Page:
Ashleigh Amoroso offers readers a glimpse into the other side of the lense of a food photographer and photography studio owner.


By Dawn Weston, Photos courtesy of Ashleigh Amoroso

Ashleigh Amoroso knew she wanted to be a photographer but never saw herself taking a traditional path to become one. Instead, while she was in school she began apprenticing for a wedding photographer. So when she moved to Austin in 2008, she knew one thing: She didn’t want to shoot weddings.

Amoroso took some time at her studio downtown to chat more about how her career in food photography came about.

AW: How did you get into food photography?

AA: For me, it was mostly all about the right place, right time. It was before social media. It was the height of food blogs. My photos weren’t good then, but I loved working with beautiful food and passionate chefs. There was so much joy and fun.

Instagram came out shortly after and a whole world opened up where you didn’t have to have an agent to work with big brands. I was working at a corporate job and wasn’t sure what it looked like, but I decided to take the leap. That was six years ago.

AW: What is it that you love about food photography?

AA: Food is a universal language across cultures and borders. It brings all different types of people together. Everyone has a story about food.

AW: Can you talk a bit about your new studio?

AA: I had been looking for the right space for a really long time. I was tired of expensive rentals and bare-bones spaces. The goal was to create a studio where I or someone else could lean in and focus on their creativity.
I was about to sign a lease on this cool historic loft apartment in Elgin, and then I heard about a beautiful old space downtown coming up and immediately went to see it. Within 24 hours I had signed the lease. I had big plans and wanted to move fast, but then the pandemic began and it took months to get it up and running. Now the kitchen space is done, and I have been shooting and also renting it out to “kitchen creatives” or for portrait studio space.

AW: What is your typical non-shoot day like?

AA: I’m a mom, so it usually starts early—[with]someone peeling back my eyelids—and getting ready for school. We head out to daycare drop-off, and then I’m off to the studio, arriving to tackle admin work, answering emails and working on invoicing. There is also coordinating with my team on edits or production planning for the next shoot. The production schedule is intricate because you have to plan based on lots of details like how long the food will look good. These days it’s also managing studio rentals, promoting and providing information space.

AW: Who are some of your larger commercial clients?

AA: Freebirds, Patron, Target, Delta—that was a crazy shoot. I was on the inaugural flight from Detroit to Tokyo, basically hung out in first class to shoot the food and the experience.

AW: How did you snag Magnolia Table?

AA: Honestly, the community [of food photographers]is pretty small, so once you do start to work with bigger brands, what happens is their PR agencies will add you to their roster and recommend you, and that is what happened. They called, liked my work and bam!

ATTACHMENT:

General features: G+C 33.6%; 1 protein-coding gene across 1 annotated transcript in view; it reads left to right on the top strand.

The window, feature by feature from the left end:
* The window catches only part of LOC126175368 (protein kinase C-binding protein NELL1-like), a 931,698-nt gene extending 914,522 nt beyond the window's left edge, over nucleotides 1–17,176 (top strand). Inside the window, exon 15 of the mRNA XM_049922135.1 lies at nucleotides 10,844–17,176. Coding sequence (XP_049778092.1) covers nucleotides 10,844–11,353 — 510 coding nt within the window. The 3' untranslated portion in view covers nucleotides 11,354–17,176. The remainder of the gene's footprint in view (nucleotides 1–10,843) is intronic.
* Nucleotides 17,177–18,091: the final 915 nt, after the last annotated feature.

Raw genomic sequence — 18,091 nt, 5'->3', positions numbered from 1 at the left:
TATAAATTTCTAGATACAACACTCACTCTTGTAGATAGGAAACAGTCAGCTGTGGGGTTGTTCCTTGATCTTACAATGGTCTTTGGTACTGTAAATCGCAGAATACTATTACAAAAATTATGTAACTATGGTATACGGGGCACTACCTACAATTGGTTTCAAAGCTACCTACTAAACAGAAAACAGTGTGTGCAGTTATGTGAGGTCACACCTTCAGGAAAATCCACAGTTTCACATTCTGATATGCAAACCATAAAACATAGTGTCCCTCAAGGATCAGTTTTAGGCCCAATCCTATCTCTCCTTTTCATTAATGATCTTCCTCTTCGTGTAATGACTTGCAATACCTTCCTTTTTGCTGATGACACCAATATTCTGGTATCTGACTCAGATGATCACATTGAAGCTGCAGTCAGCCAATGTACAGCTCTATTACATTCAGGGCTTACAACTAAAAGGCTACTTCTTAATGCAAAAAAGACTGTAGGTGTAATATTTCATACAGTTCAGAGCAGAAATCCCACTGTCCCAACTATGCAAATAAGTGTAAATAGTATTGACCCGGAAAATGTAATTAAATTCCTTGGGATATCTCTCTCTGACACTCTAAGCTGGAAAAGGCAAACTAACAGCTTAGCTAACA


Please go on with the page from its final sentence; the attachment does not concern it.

AW: Any good Chip Gaines stories?

AA: [On] one of my first days shooting with them, we were shooting the cooking show. Joanna was making lasagna and she was cracking eggs. Chip walked right in, picked up the bowl and drank it! I was laughing so hard that the camera was shaking.

AW: Any advice for the aspiring food photographer?

AA: In general, photography and the demand for digital imagery for brands these days is insatiable. There is room for everyone. And with food, there aren’t as many people in that space. Just go and start shooting your favorite bakery or restaurant and sharing your work. There are always smaller businesses that can use images, and you’ll get better along the way.

When people ask me how to get a client like Magnolia, I tell them I sat down and dismantled what I thought I needed to do to get to that place. I wanted it, believed I could do it and tried to communicate and create community and connections. It’s terrifying. Especially when you start to say no to someone who doesn’t fit into that goal. Especially when time is money and now you have to turn this into a business and a profit. It’s scary. But when you open yourself up for the things that align, they do come.

What was your major in college?

I studied political science, and yes, that’s when I was working alongside a wedding photographer.

More Ashleigh Amoroso Studio clients:

One&Only Resort, Magnolia Table, and two Austin women-owned and -run businesses, Siete and Austin Baby Co.

Here are some of the people working behind the scenes as the core team of Ashleigh Amoroso Studio:
  • Executive producer + associate photographer
  • Digital tech
  • Food stylists
  • Retoucher
  • Agency for big bids, estimates and contracts



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